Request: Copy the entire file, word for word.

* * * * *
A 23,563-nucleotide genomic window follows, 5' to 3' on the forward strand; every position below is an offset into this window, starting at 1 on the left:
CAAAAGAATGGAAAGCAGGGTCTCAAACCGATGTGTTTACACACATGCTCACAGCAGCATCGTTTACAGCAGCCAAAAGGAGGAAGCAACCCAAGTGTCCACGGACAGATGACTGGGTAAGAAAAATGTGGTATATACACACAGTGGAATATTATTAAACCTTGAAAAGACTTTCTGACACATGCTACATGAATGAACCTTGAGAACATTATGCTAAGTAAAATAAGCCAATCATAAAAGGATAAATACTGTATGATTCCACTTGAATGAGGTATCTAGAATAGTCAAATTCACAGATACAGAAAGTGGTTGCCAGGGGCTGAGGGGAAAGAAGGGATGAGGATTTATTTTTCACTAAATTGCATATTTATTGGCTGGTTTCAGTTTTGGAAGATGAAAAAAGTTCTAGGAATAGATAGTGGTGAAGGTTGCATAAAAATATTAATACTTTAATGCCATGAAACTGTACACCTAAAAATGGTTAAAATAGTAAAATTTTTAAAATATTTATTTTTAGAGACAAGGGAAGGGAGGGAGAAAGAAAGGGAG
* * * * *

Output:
A 23,563-nucleotide genomic window follows, 5' to 3' on the forward strand; every position below is an offset into this window, starting at 1 on the left:
CAAAAGAATGGAAAGCAGGGTCTCAAACCGATGTGTTTACACACATGCTCACAGCAGCATCGTTTACAGCAGCCAAAAGGAGGAAGCAACCCAAGTGTCCACGGACAGATGACTGGGTAAGAAAAATGTGGTATATACACACAGTGGAATATTATTAAACCTTGAAAAGACTTTCTGACACATGCTACATGAATGAACCTTGAGAACATTATGCTAAGTAAAATAAGCCAATCATAAAAGGATAAATACTGTATGATTCCACTTGAATGAGGTATCTAGAATAGTCAAATTCACAGATACAGAAAGTGGTTGCCAGGGGCTGAGGGGAAAGAAGGGATGAGGATTTATTTTTCACTAAATTGCATATTTATTGGCTGGTTTCAGTTTTGGAAGATGAAAAAAGTTCTAGGAATAGATAGTGGTGAAGGTTGCATAAAAATATTAATACTTTAATGCCATGAAACTGTACACCTAAAAATGGTTAAAATAGTAAAATTTTTAAAATATTTATTTTTAGAGACAAGGGAAGGGAGGGAGAAAGAAAGGGAG